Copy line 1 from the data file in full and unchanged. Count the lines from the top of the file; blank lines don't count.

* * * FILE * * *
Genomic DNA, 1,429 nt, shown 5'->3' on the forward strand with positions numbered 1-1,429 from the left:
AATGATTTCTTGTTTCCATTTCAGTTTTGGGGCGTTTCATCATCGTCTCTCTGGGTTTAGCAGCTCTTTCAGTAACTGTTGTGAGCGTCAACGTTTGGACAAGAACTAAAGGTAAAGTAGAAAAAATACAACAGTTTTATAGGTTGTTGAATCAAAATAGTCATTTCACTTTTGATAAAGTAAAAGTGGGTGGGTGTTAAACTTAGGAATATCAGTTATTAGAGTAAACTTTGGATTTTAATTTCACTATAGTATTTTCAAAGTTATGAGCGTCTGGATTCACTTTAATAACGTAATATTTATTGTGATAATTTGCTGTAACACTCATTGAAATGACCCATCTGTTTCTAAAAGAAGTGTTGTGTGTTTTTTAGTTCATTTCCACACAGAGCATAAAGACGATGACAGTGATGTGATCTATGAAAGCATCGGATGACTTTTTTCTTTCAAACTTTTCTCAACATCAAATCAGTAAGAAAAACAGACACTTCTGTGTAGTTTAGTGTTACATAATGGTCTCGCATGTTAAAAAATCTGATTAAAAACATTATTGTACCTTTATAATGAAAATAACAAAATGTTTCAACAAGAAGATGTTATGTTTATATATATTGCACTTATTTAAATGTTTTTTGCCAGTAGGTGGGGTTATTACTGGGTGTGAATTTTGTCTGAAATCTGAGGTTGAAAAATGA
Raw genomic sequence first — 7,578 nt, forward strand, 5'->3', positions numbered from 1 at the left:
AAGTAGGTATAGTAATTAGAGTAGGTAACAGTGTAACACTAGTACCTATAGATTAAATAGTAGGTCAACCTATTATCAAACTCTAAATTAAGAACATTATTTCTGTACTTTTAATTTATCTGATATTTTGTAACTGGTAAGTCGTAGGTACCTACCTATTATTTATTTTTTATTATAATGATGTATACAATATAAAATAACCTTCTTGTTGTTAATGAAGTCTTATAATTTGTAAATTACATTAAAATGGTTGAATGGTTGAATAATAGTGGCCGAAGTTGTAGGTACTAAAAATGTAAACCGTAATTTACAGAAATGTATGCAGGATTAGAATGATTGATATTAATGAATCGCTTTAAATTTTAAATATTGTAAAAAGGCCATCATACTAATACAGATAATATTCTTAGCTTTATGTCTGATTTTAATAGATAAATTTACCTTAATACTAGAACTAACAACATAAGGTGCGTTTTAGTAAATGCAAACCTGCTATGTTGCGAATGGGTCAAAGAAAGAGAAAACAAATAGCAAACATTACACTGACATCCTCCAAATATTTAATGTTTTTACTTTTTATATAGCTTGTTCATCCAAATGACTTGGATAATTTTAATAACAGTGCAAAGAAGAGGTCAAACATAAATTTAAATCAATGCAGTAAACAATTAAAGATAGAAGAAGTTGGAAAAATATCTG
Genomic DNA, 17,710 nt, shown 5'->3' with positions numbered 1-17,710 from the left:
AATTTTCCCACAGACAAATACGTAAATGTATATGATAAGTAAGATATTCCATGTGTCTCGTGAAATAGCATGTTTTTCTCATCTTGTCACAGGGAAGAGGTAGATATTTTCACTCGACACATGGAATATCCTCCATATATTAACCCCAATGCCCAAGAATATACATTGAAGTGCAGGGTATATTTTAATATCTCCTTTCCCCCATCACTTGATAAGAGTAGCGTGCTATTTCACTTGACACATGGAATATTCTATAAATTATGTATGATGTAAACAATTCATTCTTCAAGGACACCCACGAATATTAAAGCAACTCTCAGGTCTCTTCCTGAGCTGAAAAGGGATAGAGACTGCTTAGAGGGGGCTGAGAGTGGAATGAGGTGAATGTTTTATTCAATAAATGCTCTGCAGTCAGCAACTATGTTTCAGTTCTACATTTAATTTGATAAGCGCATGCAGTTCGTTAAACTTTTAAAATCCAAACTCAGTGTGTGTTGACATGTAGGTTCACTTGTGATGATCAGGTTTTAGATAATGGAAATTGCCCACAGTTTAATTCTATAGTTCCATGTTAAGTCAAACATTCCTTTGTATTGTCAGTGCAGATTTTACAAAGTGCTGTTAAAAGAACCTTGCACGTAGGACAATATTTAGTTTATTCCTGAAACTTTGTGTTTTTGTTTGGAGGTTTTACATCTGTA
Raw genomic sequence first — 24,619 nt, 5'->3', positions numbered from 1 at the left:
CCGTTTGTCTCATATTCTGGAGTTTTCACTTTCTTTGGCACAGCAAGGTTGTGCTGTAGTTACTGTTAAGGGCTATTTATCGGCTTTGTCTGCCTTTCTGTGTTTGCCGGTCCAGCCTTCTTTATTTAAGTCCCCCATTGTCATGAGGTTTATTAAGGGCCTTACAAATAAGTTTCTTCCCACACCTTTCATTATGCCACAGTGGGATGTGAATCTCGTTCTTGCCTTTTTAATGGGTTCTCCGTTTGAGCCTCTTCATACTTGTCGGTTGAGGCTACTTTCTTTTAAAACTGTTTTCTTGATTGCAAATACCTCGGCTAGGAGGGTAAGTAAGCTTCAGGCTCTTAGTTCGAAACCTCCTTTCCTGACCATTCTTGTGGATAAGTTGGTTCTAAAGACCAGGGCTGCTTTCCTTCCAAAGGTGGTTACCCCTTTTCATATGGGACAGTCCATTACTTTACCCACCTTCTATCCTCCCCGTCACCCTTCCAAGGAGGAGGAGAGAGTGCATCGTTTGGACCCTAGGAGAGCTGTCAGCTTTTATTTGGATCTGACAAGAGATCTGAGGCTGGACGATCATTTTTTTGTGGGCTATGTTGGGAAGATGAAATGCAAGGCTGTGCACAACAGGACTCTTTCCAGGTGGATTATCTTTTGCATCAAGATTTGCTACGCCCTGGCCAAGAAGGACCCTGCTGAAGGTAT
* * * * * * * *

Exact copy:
Genomic DNA, 1,429 nt, shown 5'->3' on the forward strand with positions numbered 1-1,429 from the left: